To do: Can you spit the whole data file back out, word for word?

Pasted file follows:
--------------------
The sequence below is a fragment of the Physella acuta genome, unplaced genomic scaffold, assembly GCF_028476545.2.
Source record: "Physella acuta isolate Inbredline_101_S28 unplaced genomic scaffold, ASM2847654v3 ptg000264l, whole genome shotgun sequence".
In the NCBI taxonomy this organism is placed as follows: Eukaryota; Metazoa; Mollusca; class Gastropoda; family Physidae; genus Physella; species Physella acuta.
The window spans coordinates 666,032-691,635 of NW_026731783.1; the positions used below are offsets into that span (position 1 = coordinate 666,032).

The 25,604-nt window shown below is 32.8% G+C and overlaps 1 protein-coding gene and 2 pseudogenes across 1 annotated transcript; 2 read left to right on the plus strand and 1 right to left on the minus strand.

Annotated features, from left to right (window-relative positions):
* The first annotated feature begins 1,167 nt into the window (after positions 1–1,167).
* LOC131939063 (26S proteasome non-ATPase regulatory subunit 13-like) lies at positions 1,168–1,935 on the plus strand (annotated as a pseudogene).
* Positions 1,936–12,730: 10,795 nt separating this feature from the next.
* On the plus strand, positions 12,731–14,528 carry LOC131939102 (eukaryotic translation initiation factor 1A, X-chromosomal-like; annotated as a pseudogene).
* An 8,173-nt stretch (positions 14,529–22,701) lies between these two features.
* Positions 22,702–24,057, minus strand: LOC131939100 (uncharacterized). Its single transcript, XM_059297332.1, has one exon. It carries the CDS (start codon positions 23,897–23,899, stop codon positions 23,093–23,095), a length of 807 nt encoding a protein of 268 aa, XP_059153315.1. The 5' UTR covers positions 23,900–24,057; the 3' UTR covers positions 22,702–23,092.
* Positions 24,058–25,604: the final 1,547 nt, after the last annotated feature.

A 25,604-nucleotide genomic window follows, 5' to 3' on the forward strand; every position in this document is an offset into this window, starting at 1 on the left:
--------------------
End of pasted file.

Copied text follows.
The sequence below is a fragment of the Physella acuta genome, unplaced genomic scaffold, assembly GCF_028476545.2.
Source record: "Physella acuta isolate Inbredline_101_S28 unplaced genomic scaffold, ASM2847654v3 ptg000264l, whole genome shotgun sequence".
In the NCBI taxonomy this organism is placed as follows: Eukaryota; Metazoa; Mollusca; class Gastropoda; family Physidae; genus Physella; species Physella acuta.
The window spans coordinates 666,032-691,635 of NW_026731783.1; the positions used below are offsets into that span (position 1 = coordinate 666,032).

The 25,604-nt window shown below is 32.8% G+C and overlaps 1 protein-coding gene and 2 pseudogenes across 1 annotated transcript; 2 read left to right on the plus strand and 1 right to left on the minus strand.

Annotated features, from left to right (window-relative positions):
* The first annotated feature begins 1,167 nt into the window (after positions 1–1,167).
* LOC131939063 (26S proteasome non-ATPase regulatory subunit 13-like) lies at positions 1,168–1,935 on the plus strand (annotated as a pseudogene).
* Positions 1,936–12,730: 10,795 nt separating this feature from the next.
* On the plus strand, positions 12,731–14,528 carry LOC131939102 (eukaryotic translation initiation factor 1A, X-chromosomal-like; annotated as a pseudogene).
* An 8,173-nt stretch (positions 14,529–22,701) lies between these two features.
* Positions 22,702–24,057, minus strand: LOC131939100 (uncharacterized). Its single transcript, XM_059297332.1, has one exon. It carries the CDS (start codon positions 23,897–23,899, stop codon positions 23,093–23,095), a length of 807 nt encoding a protein of 268 aa, XP_059153315.1. The 5' UTR covers positions 23,900–24,057; the 3' UTR covers positions 22,702–23,092.
* Positions 24,058–25,604: the final 1,547 nt, after the last annotated feature.

A 25,604-nucleotide genomic window follows, 5' to 3' on the forward strand; every position in this document is an offset into this window, starting at 1 on the left: